arterial diseases and vascular access site for cardiac interventions 806 13. Gaps in evidence807 14. To do and not to do messages from the Guidelines 808 15. Web addenda and companion document 811 16. Appendix 811 17. References 811 Abbreviations and acronyms Abbreviations and acronyms Abbreviations and acronyms AAA Abdominal aorta aneurysm ABI Ankle-brachial index ACAS Asymptomatic Carotid Atherosclerosis Study ACEIs Angiotensin-converting enzyme inhibitors ACS Acute coronary syndrome ACSRS (...) extremity artery disease LV Left ventricular MACE Major adverse cardiovascular event MI Myocardial infarction MRA Magnetic resonance angiography MR CLEAN MultiCenter Randomized Clinical Trial of Ischemic Stroke in the Netherlands MRI Magnetic resonance imaging MSAD Multisite artery disease MWD Maximal walking distance NASCET North American Symptomatic Carotid Endarterectomy Trial NNH Number needed to harm NNT Number needed to treat NOAC Non-vitamin K oral anticoagulant OAC Oral anticoagulation ONTARGET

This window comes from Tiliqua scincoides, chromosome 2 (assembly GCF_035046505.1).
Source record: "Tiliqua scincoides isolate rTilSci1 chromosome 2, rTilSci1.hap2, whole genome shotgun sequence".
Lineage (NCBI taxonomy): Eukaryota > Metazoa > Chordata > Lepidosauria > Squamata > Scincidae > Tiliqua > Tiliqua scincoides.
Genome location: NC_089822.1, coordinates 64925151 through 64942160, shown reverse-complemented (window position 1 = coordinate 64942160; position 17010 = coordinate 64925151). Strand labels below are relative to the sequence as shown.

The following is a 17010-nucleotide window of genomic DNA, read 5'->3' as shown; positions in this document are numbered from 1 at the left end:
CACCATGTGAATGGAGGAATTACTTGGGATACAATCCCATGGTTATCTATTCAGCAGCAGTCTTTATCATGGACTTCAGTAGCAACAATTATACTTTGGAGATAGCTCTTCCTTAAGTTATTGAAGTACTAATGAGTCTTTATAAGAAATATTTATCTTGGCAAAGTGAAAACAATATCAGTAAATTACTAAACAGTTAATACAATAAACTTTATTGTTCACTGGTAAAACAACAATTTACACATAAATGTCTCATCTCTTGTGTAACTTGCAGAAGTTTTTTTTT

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2017 European Society of Cardiology

32. FDG-PET/CT(A) Imaging in Large Vessel Vasculitis and Polymyalgia Rheumatica: Joint Procedural Recommendation of the EANM, SNMMI, PET Interest Group, and endorsed by ASNC